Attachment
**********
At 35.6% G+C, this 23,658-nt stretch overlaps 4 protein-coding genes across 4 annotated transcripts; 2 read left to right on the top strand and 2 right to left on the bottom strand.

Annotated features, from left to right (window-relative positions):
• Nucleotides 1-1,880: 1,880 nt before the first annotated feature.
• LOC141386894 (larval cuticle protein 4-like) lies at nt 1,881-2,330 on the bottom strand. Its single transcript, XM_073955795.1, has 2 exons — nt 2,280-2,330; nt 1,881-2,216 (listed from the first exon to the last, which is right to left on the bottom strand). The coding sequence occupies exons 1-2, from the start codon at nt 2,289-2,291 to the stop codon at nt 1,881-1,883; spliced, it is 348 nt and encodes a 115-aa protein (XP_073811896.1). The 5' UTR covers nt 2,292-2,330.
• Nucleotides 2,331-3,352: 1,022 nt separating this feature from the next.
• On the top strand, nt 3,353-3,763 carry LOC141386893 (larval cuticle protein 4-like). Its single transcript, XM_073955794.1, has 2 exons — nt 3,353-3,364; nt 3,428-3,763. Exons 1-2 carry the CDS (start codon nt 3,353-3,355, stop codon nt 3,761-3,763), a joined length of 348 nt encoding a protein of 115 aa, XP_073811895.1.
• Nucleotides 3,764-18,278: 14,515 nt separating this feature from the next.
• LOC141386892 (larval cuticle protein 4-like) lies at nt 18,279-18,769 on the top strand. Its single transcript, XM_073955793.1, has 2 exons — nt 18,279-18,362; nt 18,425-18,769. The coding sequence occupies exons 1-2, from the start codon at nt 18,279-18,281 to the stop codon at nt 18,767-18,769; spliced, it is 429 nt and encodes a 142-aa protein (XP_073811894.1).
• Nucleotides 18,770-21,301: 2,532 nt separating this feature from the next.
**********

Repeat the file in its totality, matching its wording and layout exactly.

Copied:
At 35.6% G+C, this 23,658-nt stretch overlaps 4 protein-coding genes across 4 annotated transcripts; 2 read left to right on the top strand and 2 right to left on the bottom strand.

Annotated features, from left to right (window-relative positions):
• Nucleotides 1-1,880: 1,880 nt before the first annotated feature.
• LOC141386894 (larval cuticle protein 4-like) lies at nt 1,881-2,330 on the bottom strand. Its single transcript, XM_073955795.1, has 2 exons — nt 2,280-2,330; nt 1,881-2,216 (listed from the first exon to the last, which is right to left on the bottom strand). The coding sequence occupies exons 1-2, from the start codon at nt 2,289-2,291 to the stop codon at nt 1,881-1,883; spliced, it is 348 nt and encodes a 115-aa protein (XP_073811896.1). The 5' UTR covers nt 2,292-2,330.
• Nucleotides 2,331-3,352: 1,022 nt separating this feature from the next.
• On the top strand, nt 3,353-3,763 carry LOC141386893 (larval cuticle protein 4-like). Its single transcript, XM_073955794.1, has 2 exons — nt 3,353-3,364; nt 3,428-3,763. Exons 1-2 carry the CDS (start codon nt 3,353-3,355, stop codon nt 3,761-3,763), a joined length of 348 nt encoding a protein of 115 aa, XP_073811895.1.
• Nucleotides 3,764-18,278: 14,515 nt separating this feature from the next.
• LOC141386892 (larval cuticle protein 4-like) lies at nt 18,279-18,769 on the top strand. Its single transcript, XM_073955793.1, has 2 exons — nt 18,279-18,362; nt 18,425-18,769. The coding sequence occupies exons 1-2, from the start codon at nt 18,279-18,281 to the stop codon at nt 18,767-18,769; spliced, it is 429 nt and encodes a 142-aa protein (XP_073811894.1).
• Nucleotides 18,770-21,301: 2,532 nt separating this feature from the next.